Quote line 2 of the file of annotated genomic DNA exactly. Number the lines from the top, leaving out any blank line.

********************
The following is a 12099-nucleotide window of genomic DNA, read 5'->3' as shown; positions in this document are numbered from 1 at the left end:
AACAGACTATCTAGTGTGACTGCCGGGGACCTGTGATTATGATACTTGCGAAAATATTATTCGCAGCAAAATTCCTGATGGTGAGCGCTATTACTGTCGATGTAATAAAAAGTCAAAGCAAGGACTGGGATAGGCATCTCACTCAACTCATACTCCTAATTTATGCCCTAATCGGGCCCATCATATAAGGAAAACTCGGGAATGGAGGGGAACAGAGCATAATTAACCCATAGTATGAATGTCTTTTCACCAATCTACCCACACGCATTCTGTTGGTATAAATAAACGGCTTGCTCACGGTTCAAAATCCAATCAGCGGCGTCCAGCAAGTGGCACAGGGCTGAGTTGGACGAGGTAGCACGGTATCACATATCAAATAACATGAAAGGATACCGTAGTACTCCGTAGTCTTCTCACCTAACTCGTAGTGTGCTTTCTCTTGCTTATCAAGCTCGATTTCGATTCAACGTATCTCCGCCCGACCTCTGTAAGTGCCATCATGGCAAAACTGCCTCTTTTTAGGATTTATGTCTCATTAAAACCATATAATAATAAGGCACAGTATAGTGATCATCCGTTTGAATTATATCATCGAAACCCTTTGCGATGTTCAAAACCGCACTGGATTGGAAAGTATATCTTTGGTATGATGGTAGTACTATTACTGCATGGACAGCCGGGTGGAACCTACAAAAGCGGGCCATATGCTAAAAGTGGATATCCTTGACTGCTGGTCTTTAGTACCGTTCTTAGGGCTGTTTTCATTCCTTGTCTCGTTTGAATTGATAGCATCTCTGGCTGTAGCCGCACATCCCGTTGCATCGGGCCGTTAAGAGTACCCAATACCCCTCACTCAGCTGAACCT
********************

AACAGACTATCTAGTGTGACTGCCGGGGACCTGTGATTATGATACTTGCGAAAATATTATTCGCAGCAAAATTCCTGATGGTGAGCGCTATTACTGTCGATGTAATAAAAAGTCAAAGCAAGGACTGGGATAGGCATCTCACTCAACTCATACTCCTAATTTATGCCCTAATCGGGCCCATCATATAAGGAAAACTCGGGAATGGAGGGGAACAGAGCATAATTAACCCATAGTATGAATGTCTTTTCACCAATCTACCCACACGCATTCTGTTGGTATAAATAAACGGCTTGCTCACGGTTCAAAATCCAATCAGCGGCGTCCAGCAAGTGGCACAGGGCTGAGTTGGACGAGGTAGCACGGTATCACATATCAAATAACATGAAAGGATACCGTAGTACTCCGTAGTCTTCTCACCTAACTCGTAGTGTGCTTTCTCTTGCTTATCAAGCTCGATTTCGATTCAACGTATCTCCGCCCGACCTCTGTAAGTGCCATCATGGCAAAACTGCCTCTTTTTAGGATTTATGTCTCATTAAAACCATATAATAATAAGGCACAGTATAGTGATCATCCGTTTGAATTATATCATCGAAACCCTTTGCGATGTTCAAAACCGCACTGGATTGGAAAGTATATCTTTGGTATGATGGTAGTACTATTACTGCATGGACAGCCGGGTGGAACCTACAAAAGCGGGCCATATGCTAAAAGTGGATATCCTTGACTGCTGGTCTTTAGTACCGTTCTTAGGGCTGTTTTCATTCCTTGTCTCGTTTGAATTGATAGCATCTCTGGCTGTAGCCGCACATCCCGTTGCATCGGGCCGTTAAGAGTACCCAATACCCCTCACTCAGCTGAACCT